Caterer John Baylin set up caravansaries throughout the store at which those with aching dogs could pause and restore themselves. The grub ran from the artistic, such as trays of piano keys fashioned from cream cheese and caviar, to the basic, as in miniature hamburgers

A First-Class Mood

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The mood in the Cafe Catalogue was distinctly first-class, however, in reference to pianist Short’s home base at New York’s grand Cafe Carlyle. White cloth palms flanked the stage, from which the singer musically informed the audience, “I’ll Never Get Tired of Those Hopscotch Blues,” and “I’ve Got a Crush on You.”

This was the third Catalogue Caper for Neiman-Marcus publicist and special-events coordinator Cheryl Ayers, but the last at which she would represent the store. In late September she will become director of the city’s newly created department of protocol, as well as head of the Downtown Marketing Consortium.

The guest list included store manager Marian Smith with Dennis Muckerman; Robert Singer; Lee and Frank Goldberg; Susan Farrell; David Copley; Jane and John Murphy; Whittier Institute director Dr. Willard VanderLaan and his wife, Eileen; Claudia and Jim Munak; Audrey Geisel; Jeanne Jones; Lea Gray Diamond with David Beek; Joan and Al Arias; Mary Williamson with Ted Graham; Marge and Paul Palmer; Linda and Frank Alessio; Barbara and Karl ZoBell; Jo Ann Fine; Janet Gallison; Ann Jones; Mac and Tim Canty; Linda and Chuck Owen; Ingrid and Joe Hibben; Sally and John Thornton, and Harriet and Dick Levi.

RANCHO SANTA FE--Thanksgiving always falls upon the fourth Thursday of November, and Mother’s Day upon the second Sunday of May. By the 34-year-old tradition of The Country Friends, autumn appears on the second Tuesday of September.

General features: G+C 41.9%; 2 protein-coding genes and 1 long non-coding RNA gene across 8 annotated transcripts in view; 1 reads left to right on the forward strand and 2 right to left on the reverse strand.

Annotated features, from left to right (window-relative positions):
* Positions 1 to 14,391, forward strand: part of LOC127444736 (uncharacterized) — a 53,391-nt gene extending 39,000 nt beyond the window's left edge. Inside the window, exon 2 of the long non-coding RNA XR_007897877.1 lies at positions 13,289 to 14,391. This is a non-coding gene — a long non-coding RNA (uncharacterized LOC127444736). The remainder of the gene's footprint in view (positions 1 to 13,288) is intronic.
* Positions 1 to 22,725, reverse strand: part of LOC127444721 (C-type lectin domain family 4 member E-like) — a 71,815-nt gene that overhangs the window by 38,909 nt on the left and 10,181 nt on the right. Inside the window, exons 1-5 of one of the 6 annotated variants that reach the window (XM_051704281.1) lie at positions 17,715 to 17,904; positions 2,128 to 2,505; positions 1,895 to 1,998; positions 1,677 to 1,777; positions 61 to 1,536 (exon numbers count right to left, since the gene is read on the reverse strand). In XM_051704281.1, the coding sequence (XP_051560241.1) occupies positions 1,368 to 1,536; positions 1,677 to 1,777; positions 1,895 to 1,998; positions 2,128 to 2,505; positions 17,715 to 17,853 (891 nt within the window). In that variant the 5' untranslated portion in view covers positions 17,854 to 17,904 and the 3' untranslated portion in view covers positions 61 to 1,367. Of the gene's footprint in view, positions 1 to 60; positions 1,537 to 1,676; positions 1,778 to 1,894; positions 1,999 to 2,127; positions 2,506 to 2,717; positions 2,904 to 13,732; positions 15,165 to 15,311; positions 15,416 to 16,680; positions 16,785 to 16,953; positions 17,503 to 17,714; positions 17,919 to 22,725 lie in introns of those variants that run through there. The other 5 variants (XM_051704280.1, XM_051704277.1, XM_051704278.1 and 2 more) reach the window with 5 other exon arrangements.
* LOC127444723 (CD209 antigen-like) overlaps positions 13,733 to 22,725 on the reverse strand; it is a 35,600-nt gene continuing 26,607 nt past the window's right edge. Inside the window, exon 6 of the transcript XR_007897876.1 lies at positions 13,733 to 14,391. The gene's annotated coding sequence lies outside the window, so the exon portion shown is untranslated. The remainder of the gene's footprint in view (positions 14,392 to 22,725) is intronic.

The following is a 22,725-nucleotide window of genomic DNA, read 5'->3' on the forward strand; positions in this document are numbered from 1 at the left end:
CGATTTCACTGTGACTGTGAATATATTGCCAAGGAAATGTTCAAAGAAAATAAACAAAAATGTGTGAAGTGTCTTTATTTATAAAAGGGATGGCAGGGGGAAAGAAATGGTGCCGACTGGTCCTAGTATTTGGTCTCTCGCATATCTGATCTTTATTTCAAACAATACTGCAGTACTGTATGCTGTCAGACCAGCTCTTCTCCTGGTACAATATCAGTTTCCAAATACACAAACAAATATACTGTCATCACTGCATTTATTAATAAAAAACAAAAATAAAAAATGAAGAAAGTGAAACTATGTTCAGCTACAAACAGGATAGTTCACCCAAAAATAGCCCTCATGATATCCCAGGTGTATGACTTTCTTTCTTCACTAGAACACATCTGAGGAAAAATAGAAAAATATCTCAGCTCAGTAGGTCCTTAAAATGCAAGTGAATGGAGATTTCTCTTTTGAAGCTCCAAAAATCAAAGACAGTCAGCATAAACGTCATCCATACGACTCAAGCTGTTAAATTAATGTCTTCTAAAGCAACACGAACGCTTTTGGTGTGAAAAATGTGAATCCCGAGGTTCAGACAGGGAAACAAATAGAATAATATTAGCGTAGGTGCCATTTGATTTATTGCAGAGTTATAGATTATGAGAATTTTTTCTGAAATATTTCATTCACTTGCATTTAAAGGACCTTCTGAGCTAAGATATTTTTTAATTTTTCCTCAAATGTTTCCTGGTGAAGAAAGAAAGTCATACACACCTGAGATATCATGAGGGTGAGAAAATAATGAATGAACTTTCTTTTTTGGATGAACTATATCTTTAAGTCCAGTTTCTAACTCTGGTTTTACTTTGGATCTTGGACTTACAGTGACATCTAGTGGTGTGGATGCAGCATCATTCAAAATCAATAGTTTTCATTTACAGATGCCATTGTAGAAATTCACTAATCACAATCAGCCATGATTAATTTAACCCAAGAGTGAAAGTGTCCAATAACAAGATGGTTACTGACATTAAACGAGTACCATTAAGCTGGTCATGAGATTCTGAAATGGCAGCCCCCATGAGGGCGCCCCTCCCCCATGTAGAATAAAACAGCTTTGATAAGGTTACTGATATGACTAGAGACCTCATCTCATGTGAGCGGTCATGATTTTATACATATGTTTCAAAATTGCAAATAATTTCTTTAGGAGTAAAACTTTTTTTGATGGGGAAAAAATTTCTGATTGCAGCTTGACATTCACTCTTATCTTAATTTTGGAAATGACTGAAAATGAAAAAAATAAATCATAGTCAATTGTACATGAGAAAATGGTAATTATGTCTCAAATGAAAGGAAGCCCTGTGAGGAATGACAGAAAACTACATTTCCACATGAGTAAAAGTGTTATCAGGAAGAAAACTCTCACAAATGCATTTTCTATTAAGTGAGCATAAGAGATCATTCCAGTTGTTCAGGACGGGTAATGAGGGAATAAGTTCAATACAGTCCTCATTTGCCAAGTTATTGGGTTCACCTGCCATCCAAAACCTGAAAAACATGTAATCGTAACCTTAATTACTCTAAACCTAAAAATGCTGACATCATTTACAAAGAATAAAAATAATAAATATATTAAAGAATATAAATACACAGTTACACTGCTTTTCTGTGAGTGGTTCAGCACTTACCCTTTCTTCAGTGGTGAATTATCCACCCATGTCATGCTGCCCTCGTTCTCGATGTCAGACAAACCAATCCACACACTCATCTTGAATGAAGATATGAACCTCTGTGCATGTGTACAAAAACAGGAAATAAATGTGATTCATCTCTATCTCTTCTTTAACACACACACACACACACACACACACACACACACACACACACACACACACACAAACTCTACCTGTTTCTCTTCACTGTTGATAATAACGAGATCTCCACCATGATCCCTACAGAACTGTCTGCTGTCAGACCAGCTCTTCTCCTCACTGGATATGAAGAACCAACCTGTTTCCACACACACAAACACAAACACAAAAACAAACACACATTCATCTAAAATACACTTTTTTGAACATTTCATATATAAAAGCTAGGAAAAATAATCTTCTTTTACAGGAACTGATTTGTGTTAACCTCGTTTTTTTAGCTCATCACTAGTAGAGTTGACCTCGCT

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Sept. 13 was the last Tuesday upon which the countywide philanthropic organization hosted its annual “Appearance of Autumn” show on the lawns of the Inn at Rancho Santa Fe, and the event attracted about 2,000 women. The show customarily ranks as the largest outdoor fashion presentation in the country.

Themed “Images of Fall,” the event was chaired by Nancy Podbielniak, a Country Friend of long standing who said that the second Tuesday of September is not only a special day, but a harbinger of change. “The children have returned to school, the tourists have gone home, the weather has begun to change and we’re ready to get back to our charity work,” she said. Among the charities that will share in the $240,000 raised this year by Country Friends projects are Casa de Amparo, the Escondido Community Child Development Center and the Family Service Assn. of San Diego County.

Show Staged by Nordstrom Nordstrom again staged the show, which opened with the presentation of 10 women who have chaired major fund-raisers in the last year. Dressed by such designers as Givenchy, Scaasi and Jean-Louis Scherrer, the celebrity models were Katy Dessent, Lorrie Dunn, Mary Ann Eagleson, Jody Honnen, Dotti Howe, Luba Johnston, Jan Madigan, Sandra Pay, Pat Tapp and Dorene Whitney.